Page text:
Little Sisters of Poor Oceania
'Making the elderly happy, that's what counts ' St. Jeanne Jugan
By our vows of chastity, poverty and obedience we offer God our heart and affections, our personal talents and gifts, our possessions and our will—all that we are and have—for his glory and the salvation of souls. Our fourth vow of hospitality perfects the gift of ourselves to God and brings our religious consecration into the concrete realities of everyday life. Saint Jeanne Jugan learned from Saint John Eudes that “religious consecration means to make profession of having but one life, one heart, one soul and one will with Jesus.” She summed it all up so simply—“All for you, my Jesus!” This is our life’s goal as we strive to be conformed to the mind and heart of Christ, so that we may do what is God’s will, what is good, pleasing and perfect (cf. Rom 12:1–2).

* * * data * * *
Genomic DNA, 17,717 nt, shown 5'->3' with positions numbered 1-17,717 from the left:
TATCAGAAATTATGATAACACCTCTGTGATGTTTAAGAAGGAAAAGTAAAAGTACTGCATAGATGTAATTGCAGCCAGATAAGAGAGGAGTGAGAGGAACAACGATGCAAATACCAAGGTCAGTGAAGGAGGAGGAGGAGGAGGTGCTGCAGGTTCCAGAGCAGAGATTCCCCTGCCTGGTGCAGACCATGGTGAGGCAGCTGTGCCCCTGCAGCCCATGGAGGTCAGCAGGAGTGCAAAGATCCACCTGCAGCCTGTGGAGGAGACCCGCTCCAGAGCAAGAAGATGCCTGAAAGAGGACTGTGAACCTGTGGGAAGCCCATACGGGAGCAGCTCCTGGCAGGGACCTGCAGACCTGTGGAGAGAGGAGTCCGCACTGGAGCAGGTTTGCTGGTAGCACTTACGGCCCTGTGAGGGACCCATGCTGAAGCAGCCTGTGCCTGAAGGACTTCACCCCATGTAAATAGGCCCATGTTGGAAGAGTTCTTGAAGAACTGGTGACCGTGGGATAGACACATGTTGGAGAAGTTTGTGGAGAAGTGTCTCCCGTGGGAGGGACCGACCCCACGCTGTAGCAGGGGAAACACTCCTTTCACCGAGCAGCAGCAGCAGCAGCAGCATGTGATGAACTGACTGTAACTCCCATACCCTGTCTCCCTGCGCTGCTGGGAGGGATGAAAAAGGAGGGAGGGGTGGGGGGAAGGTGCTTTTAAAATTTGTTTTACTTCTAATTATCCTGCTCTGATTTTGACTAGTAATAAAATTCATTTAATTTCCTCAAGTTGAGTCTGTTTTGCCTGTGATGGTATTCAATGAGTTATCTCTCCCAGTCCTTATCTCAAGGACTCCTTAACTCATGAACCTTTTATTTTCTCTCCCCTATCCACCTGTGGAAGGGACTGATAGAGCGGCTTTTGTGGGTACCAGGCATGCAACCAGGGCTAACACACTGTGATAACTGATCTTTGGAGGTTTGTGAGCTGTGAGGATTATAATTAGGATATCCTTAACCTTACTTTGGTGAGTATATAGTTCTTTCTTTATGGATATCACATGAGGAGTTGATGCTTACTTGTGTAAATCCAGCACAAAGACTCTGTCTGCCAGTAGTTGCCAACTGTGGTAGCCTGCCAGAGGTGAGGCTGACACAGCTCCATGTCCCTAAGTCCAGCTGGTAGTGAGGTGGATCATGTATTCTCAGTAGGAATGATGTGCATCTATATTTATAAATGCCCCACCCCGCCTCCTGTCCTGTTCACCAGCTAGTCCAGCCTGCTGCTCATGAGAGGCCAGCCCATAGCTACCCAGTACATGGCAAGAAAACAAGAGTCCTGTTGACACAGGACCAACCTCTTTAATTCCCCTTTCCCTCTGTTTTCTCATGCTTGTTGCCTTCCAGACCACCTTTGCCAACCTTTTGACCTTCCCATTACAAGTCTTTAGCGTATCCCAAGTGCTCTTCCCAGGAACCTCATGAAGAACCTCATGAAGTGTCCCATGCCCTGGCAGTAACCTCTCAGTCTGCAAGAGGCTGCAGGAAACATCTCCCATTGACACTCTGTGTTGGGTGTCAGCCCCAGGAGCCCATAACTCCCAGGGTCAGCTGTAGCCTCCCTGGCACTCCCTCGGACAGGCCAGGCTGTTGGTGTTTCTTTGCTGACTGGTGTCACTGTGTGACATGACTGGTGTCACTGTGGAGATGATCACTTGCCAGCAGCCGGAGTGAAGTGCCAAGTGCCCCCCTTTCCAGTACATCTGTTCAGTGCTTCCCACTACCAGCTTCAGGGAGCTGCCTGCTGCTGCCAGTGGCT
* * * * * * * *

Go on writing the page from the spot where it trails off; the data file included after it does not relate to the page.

We wear our religious habit as a reminder to ourselves that we belong totally to Him and as a sign and witness to others of our consecration and of God’s presence in the world. Our habit is also a means of living our vow of poverty. Our habit is black with a gray veil. During the warmest months and caring for the sick or doing other hands-on tasks, we may wear a white habit. Our crucifix, worn under our habit, bears the words of Jesus in Saint Matthew’s Gospel:
“I am gentle and humble of heart.”